It takes a while before a man realizes that he is going to die some day. Some people never become conscious of their mortality and continue to waste their days until the very last moment. Drug consumption, including alcohol, is a failed attempt to appease the anxiety created by the fundamental truth that time moves in only one direction.
Instead of anxiety
that your days are limited is a precondition for making the best use of
your time. With happiness as a long-term goal, personal growth becomes a
short-term objective. With longevity as a desirable aim, good nutrition
becomes a crucial element of the good life. The trend is given by
Nature, but each individual must define his own strategy.
understanding of the fact that each passing day is irrecoverable exerts
enormous pressure on the insecure. They wonder incessantly if they are
doing the right thing or enough of it. They speculate about a myriad of
other activities that they could be carrying out instead. They terrorize
themselves with statistics of who is doing what, how fast, and how
Should we let anxiety drive our lives? In the pursuit of
our goals, how can we strike the optimal balance between peace of mind
and personal growth? An hour always has sixty minutes and every new day
offers us another twenty-four hours. Exaggerated time-consciousness and
focus on achievement may lead men to a psychological misery not better
than the destitution of the idler.
The path to happiness should be
first drawn with charcoals and then brought to life with oil colours. We
learn as we walk. Making occasional mistakes is inescapable as we sometimes take the
wrong turn of the road. Nobody possesses the ability to make all the
No man can at the same time concentrate all
resources on his future and enjoy the hours of the present. Each
individual is born and raised in different circumstances. Genetic,
family, and personal qualities vary heavily from one person to the next,
even within the same family. The philosophical approach to happiness
should not deviate from the hard rules of reality.
young man who, growing in the most favourable environment, identifies
his lifetime ambitions when he is fifteen years old. He may well spend
the rest of his life pursuing his goals, but there is no guarantee that
he will achieve them. Anyone entering a professional field has to learn
the trade and assimilate its written and unwritten rules.
When progress comes to a standstill
or later, lack of knowledge, bad luck or misunderstandings will slow
down his professional progress or bring it to a complete standstill. Any
biography that you may read will provide evidence of the universality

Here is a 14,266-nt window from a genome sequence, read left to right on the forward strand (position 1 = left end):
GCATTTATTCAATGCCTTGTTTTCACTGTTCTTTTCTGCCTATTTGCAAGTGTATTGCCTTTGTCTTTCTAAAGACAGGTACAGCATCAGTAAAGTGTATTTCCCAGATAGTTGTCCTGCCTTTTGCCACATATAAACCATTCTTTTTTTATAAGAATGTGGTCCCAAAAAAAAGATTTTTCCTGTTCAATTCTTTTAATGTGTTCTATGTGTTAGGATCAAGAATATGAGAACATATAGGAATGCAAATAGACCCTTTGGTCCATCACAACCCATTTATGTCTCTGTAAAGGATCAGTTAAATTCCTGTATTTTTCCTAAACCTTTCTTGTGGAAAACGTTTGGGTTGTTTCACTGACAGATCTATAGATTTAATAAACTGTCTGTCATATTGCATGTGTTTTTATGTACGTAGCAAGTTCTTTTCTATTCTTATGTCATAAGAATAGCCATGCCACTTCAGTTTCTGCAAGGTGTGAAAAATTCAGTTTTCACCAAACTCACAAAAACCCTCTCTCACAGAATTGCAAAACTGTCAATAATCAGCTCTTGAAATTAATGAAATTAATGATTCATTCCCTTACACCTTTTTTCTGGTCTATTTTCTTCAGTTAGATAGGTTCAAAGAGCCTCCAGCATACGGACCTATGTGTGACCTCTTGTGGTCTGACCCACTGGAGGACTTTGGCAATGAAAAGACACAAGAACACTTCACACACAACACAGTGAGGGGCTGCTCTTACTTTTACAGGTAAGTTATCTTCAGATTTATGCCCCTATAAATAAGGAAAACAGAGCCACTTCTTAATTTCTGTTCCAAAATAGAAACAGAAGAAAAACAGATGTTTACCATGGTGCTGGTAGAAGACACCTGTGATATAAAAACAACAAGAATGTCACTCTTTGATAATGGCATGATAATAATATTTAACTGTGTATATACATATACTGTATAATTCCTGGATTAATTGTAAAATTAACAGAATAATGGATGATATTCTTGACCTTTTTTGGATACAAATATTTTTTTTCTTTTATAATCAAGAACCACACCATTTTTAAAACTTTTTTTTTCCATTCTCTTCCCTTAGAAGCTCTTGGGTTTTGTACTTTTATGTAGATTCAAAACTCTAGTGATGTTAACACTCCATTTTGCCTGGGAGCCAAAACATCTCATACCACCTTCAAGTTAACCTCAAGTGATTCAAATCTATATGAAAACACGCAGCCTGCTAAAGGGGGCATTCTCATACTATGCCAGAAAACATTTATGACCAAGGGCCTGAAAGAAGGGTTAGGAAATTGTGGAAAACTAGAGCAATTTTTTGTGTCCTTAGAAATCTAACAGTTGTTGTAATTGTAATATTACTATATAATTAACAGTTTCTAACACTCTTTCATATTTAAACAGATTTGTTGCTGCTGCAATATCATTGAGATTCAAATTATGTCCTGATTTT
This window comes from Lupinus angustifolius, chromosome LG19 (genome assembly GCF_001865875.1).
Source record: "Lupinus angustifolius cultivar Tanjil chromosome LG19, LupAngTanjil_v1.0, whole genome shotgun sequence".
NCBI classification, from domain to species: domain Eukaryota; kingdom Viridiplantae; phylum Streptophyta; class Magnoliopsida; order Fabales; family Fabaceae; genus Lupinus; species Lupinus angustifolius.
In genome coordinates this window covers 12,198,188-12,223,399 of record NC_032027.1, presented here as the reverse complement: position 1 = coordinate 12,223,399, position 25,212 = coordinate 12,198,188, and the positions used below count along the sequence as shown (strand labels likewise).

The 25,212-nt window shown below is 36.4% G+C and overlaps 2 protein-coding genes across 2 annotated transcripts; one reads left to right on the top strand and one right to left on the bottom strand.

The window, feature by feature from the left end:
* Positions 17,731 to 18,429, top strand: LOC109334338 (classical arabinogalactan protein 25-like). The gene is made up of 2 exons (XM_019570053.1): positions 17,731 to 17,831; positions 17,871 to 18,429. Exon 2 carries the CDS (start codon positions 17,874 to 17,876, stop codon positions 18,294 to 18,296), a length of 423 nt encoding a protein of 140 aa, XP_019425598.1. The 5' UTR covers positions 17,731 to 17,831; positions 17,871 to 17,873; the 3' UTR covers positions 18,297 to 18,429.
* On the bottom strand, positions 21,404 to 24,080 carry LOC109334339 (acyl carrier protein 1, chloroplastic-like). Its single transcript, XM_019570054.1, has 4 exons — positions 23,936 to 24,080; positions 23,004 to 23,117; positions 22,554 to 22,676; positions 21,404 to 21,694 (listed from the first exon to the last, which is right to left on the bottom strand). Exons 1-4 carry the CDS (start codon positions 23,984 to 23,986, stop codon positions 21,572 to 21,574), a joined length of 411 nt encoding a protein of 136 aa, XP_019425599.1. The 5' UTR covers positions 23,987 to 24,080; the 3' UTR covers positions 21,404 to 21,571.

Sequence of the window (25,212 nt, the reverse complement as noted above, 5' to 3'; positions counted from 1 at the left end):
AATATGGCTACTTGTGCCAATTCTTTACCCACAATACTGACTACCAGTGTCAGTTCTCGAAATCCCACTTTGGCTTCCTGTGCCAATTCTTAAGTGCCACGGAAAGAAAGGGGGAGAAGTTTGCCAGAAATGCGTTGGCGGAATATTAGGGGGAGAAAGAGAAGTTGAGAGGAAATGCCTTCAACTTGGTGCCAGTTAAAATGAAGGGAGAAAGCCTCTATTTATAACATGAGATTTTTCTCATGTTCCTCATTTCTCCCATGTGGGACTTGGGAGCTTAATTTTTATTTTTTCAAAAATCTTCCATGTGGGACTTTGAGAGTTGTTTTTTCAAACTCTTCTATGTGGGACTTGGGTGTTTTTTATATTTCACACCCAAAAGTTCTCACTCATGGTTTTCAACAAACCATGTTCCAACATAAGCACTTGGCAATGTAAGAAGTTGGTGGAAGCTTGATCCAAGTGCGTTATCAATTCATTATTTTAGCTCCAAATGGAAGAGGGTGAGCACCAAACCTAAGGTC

of this principle. Trains stop from time to time, careers stall, and
fortunes are sometimes lost.
Occasionally, evil forces may play a
role in the demise of a great ambition, but those cases are more rare
than popular accounts tend to portray. More often than not,
discouragement is the visceral response to failure. Summer grows the
seeds nourished by spring rain and winter kills the trees weakened by
autumn storms. However, when it comes to human beings, our mental
versatility allows us to develop extreme resiliency and surmount all
What is the best approach to adapt the rhythm of
our personal growth to our own conditions and situations? Can we define
a formula that applies to all men, all countries, and all historical
periods? Experience has taught me that best strategy is to identify your
target, start moving immediately towards it, and correct mistakes along
Relentless action will take you farther on any road you
choose, but the crucial aspect in the happiness quest might not be
motivation but efficiency. Everybody can raise his motivation level, at
least for a while, by attending rallies and listening to speeches. You
can chant and dance around, you can dream and speak your heart out, but
very little will be achieved.
Other people may support your
endeavours or oppose your initiatives, but in the long-term, their
actions play only a minor role, like the noise of a train running on its
track. Indeed, the sound accompanies the train, but what moves the
wagons is the engine, not the noise.
More important than motivation
Discard motivation and let
action drive you to a better life. What you do counts more than what you
dream about. Gaining efficiency and speed on your path to happiness are
desirable effects connected to the choice and extent of your actions.
If you wish, spend some time cultivating your motivation, but do not let
it develop into a game of its own. Talking is not tantamount to doing.
and cheap mistakes are the cardinal accelerator of human success.
Inexpensive errors are the sweetest way to happiness, in particular when
those errors are rapidly admitted and corrected. Learn a lesson from
each of them and avoid repeating the cause and effect. This factor alone
can compound the positive effects of your work and lead you to levels
of achievement that you previously thought beyond your reach.
experience acquired in a few years of continuous action will teach you
more than several decades of exquisite motivational talks. Reality is
too complex to be reduced to pure theory. This is why personal growth
can be achieved only through experience.
Knowledge is spread in
the market like minerals are contained in sea water. If you wish to
become a great surfer, you will have to taste the water hundreds of
times. Your reflexes will become faster as you learn how to profit from
the changing wind.
In your search of happiness, let practice take
precedence over speculation. From mistakes, you gain insight and a
sharper vision, while empty talk will just eat up your limited time.
Choose the way of action.
For more information about rational living and personal development, I refer you to my book The 10 Principles of Rational Living
Image by Joao Maximo under Creative Commons Attribution License. See the license terms under http://creativecommons.org/licenses/by/3.0/us